And there it is. At her best, Franklin was a gifted teacher — and that’s her real legacy.
As much of a celebration of Franklin’s life as her daylong Friday services were, the funeral itself was a launching pad. It was a chance to remind the world, and teach the world in some cases, about how she used her voice — not just the one that collected 18 Grammys, the one that made politicians listen and take action — to help change the world.
The world got to learn about the Aretha Franklin who teamed up with Harry Belafonte to do an 11-city tour, not take any money from it and instead give it to Martin Luther King Jr. so that he could afford to pay his staff and, coincidentally, change America for black folks as we know it.
As Thomas shared: “Her voice … helped this nation … deal with its troubled past.”
This is more than the death of a legend, a woman who fought back against social injustices tirelessly for the entirety of her life and soundtracked much of that fight during the thick of the civil rights movement. This is the start of a new movement.
And Friday was a call to arms.
The political overtones started long before Thomas took the stand — he was actually one of the last to speak about Franklin. MSNBC anchor Al Sharpton got that particular party started when he framed Franklin as a pillar of the civil rights movement and laughed at his own faux pas when he spoke of Franklin on his show shortly after her passing and misspelled the familiar spelling-out of the title of her signature track, “Respect.”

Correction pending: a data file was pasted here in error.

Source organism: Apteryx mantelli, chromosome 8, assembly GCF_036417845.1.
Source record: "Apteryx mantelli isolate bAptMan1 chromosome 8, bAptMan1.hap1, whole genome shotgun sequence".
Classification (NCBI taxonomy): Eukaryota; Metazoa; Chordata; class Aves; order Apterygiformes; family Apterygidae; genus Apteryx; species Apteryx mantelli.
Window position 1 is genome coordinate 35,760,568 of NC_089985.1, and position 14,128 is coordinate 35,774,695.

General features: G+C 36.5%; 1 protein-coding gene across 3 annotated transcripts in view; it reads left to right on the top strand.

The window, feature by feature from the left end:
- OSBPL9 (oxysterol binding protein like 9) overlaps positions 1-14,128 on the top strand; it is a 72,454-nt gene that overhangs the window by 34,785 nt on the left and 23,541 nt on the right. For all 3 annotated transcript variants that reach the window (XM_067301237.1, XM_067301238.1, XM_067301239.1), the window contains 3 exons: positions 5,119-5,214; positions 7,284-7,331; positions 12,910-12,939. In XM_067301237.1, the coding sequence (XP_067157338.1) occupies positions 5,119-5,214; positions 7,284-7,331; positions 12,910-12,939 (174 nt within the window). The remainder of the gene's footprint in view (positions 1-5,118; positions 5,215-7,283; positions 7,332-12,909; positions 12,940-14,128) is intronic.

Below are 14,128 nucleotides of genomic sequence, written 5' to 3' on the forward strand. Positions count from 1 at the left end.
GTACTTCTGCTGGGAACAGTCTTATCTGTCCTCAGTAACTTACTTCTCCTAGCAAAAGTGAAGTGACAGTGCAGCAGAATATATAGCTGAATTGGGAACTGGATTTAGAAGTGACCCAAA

“When word went out that Ms. Franklin passed, [President Donald] Trump said, ‘She used to work for me.’ No, she used to perform for you. She worked for us,” Sharpton said, immediately eliciting loud cheers and a standing ovation from mourners. “Aretha never took orders from nobody but God. She stood for something, she never shamed us, she never disgraced us … she represented the best in our community, and she fought for our community until the end.”
He also said: “You know, the other Sunday on my show, I misspelled ‘Respect,’ and a lot of y’all corrected me,” he said. “Now, I want y’all to help me correct President Trump to help teach him what it means.”
That carried through the entirety of her services — even Stevie Wonder, who just about closed out the funeral, mocked Trump’s campaign slogan, saying, “Make love great again.”
There were many knowing nods and even more outright proclamations that Franklin’s death would in fact be in vain if the legacy that she built, perhaps the legacy she was most proud of, died on the day the world learned it lost an icon.
And on Friday, there was a lot of signifying from the Queen’s court.
Jackson, who talked about being in that same church years ago to pay homage to another civil rights icon, Rosa Parks, noted the long, impressive lines of fans to view the bodies of both impactful women — for Franklin, who was at the Charles H. Wright African American Museum for two days before moving to her father’s church, New Bethel Baptist Church, for viewing, people waited in lines that stretched out at least half a mile and wrapped around major streets. The former politician noted that the lines, however, were short in Detroit during the 2016 presidential election.
He said anyone who leaves the funeral and is not a registered voter “dishonors Aretha.”
Taking his sentiments further? Anyone who understands the true Aretha Franklin legacy and doesn’t pick up the pieces and continue the work that she quite literally was doing until almost her dying breath? You, too, are disgracing her majesty.
And before you do that, you better think: What are you gonna do?